Inhuman Swill : Writing : Page 28
            

Laura's in Wisconsin, the upstairs has laid off the piano, I have Robert Plant on the stereo, and I'm starving. I've been sitting here at my desk all damn day. Time to rustle up some food and go to Laura's to feed the fish.

Oh, yeah. The count stands at 756 ms pages.

Curmudgeon and co., I'll fill you in soon on those other details. I promise. But right now I have a weekend alone to myself to write with!

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In my junior year of high school, I signed up for an advanced humanities class that encompassed history, literature, art, music, and drama from the beginning of recorded time. This daily seminar was presided over by the legendary Mrs. Vivian Beattie, an extraordinary teacher amongst what for a public school was a remarkable slate of extraordinary teachers. (Remind me someday to tell you stories about my math and computer science teacher, Lenzi Nelson. When you ask, tell me you want to hear about the teacher who threw chalk.)

We adored Mrs. Beattie, a ferocious old iconoclast whose demands on her students' intellects and attention pushed most of us as far as we'd ever been pushed by a teacher in our lives. She asked us for all we had, but in return she conferred upon us the gift of critical thought, not to mention the kind of respect most adolescents never feel from adults—the respect that says you are a worthwhile generation, no matter what anyone else tries to tell you.

That's usually how it worked, anyway.

If there was one thing Mrs. Beattie would tolerate, it was muddy thinking. I ran afoul of her cruel, casual dismissiveness in this regard one morning during our unit on 19th-century art. The topic was visual composition, the subject under scrutiny Jean-Auguste-Dominique Ingres's famous portrait of a nude harem girl, "La Grande Odalisque." Surely you've seen it—it's Ingres's best-known painting. The Rubenesque slave girl (the titular odalisque) reclines amid the various appurtenances of a fantastic Turkish harem—veils, silks, furs, pipes, jeweled belts, feathered brushes—with her inhumanly supple back to the artist and her face turned to gaze mildly back at him over her right shoulder. The ripe globe of one breast can be seen in partial eclipse, shadowed by her right arm. The painting was reviled in its time, but is today considered a masterpiece of French neoclassical portraiture.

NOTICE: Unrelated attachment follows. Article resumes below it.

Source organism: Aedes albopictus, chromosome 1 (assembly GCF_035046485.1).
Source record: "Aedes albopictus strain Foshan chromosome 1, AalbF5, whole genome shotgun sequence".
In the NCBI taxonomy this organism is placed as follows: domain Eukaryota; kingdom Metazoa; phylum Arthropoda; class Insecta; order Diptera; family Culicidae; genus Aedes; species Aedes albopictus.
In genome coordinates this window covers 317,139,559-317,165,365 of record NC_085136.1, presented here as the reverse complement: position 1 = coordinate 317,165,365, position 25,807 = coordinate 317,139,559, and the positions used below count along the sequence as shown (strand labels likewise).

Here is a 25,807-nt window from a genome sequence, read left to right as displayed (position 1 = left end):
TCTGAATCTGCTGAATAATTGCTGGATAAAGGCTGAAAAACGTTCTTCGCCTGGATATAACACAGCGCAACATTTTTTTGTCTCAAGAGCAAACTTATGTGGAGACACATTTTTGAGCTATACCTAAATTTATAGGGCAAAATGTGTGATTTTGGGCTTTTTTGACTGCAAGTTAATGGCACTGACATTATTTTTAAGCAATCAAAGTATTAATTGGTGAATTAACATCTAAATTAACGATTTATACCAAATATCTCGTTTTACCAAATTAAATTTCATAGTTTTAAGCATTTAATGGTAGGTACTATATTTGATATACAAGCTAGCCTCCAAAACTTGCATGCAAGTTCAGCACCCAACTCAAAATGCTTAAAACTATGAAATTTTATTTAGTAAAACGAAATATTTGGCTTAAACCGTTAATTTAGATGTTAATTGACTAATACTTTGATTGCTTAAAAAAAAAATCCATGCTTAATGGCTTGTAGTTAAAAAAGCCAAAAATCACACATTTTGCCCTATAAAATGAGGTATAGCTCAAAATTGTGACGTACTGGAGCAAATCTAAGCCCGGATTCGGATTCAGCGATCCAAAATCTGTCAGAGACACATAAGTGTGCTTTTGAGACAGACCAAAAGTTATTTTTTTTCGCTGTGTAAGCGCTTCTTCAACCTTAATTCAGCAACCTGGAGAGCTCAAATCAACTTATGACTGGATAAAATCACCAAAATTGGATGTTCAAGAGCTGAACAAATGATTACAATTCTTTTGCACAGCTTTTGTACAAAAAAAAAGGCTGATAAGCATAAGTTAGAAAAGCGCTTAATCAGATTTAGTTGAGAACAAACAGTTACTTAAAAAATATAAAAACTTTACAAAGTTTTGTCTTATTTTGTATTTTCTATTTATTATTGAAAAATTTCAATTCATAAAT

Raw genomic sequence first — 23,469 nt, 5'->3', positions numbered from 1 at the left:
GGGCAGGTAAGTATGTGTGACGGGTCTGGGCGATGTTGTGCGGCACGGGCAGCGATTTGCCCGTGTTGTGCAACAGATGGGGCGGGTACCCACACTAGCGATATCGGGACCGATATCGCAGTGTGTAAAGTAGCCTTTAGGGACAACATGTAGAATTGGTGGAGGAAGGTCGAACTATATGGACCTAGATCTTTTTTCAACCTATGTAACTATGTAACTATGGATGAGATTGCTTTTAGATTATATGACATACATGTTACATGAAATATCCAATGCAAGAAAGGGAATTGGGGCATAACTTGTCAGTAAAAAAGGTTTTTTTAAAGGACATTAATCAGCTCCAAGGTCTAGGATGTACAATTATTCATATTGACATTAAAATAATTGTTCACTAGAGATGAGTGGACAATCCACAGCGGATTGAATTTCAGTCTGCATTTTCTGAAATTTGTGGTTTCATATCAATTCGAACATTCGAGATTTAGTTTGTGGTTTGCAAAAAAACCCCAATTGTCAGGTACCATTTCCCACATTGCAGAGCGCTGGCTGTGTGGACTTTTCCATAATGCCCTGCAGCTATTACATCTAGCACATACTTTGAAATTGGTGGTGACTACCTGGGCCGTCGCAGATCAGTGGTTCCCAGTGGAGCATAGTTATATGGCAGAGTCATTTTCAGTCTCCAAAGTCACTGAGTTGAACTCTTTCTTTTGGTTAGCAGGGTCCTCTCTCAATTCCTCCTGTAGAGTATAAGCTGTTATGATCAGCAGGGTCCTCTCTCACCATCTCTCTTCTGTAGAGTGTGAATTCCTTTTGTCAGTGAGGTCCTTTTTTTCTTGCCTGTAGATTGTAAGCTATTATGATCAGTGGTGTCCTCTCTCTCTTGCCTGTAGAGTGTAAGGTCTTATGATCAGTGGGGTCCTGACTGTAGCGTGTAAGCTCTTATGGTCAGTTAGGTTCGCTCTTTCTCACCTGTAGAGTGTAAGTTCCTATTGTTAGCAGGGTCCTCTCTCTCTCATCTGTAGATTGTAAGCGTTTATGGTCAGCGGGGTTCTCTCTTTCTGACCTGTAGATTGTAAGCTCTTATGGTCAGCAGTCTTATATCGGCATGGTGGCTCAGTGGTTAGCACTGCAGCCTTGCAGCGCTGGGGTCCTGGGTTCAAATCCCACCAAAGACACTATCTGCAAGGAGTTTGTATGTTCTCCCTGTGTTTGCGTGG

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741 ms pages. Laura's in Wisconsin. Time for bed.

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At the risk of sounding like a one-note symphony, 724 ms pages and counting.

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Done done done. 712 ms pages now. On I trudge.

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Chapter 34: "Reigning Buckets"

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In the can. Up to 685 ms pages now. Whew!

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Chapter 33: "Dedman on Arrival"

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Chapter 33 is in the can. 670 ms pages. Now the workday can begin.

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Chapter 32: "A Dunk Before Dying"

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Just finished Chapter 32. That's 658 manuscript pages total. Onward and upward.

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In the interest of giving myself a little kick in the pants, I'll be making a big fuss every time I complete a new chapter of my book. So, last night I finished Chapter 31, just in time to go to karate class. It was the first chapter I'd finished in a month, what with this and that and the other. I'm hoping to knock out Chapter 32 this weekend. You'll know whether or not I do.

I project 49 chapters in all, plus a postlude. Unfortunately, I also project about a thousand manuscript pages. We're at 641 right now. Argh!

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Curse you, Dave Barry!

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Hmm. Perhaps it's time to come up with a better excuse for not having gotten enough written yet this weekend. . . .

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